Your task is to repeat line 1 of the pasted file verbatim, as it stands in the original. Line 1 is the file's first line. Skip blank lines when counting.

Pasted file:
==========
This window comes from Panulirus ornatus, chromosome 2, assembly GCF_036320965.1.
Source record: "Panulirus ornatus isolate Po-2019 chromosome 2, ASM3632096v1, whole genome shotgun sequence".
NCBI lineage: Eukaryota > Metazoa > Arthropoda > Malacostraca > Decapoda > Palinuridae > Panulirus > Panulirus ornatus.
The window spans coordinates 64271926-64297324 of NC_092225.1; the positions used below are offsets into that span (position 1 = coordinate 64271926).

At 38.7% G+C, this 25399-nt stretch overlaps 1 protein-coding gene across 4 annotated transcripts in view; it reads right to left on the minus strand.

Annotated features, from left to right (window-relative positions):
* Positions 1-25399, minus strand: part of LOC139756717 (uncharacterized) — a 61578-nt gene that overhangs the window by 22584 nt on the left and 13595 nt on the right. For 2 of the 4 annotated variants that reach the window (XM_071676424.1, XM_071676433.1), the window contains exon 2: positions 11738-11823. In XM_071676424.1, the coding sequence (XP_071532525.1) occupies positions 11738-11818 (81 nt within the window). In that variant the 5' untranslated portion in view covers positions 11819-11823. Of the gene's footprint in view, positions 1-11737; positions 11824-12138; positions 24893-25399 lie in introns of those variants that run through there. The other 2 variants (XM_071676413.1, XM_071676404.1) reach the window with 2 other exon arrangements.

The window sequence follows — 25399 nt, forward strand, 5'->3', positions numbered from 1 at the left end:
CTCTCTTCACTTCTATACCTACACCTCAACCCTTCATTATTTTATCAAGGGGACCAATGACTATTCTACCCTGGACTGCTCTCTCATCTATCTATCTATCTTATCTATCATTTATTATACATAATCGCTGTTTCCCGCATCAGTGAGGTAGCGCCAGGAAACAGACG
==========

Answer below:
This window comes from Panulirus ornatus, chromosome 2, assembly GCF_036320965.1.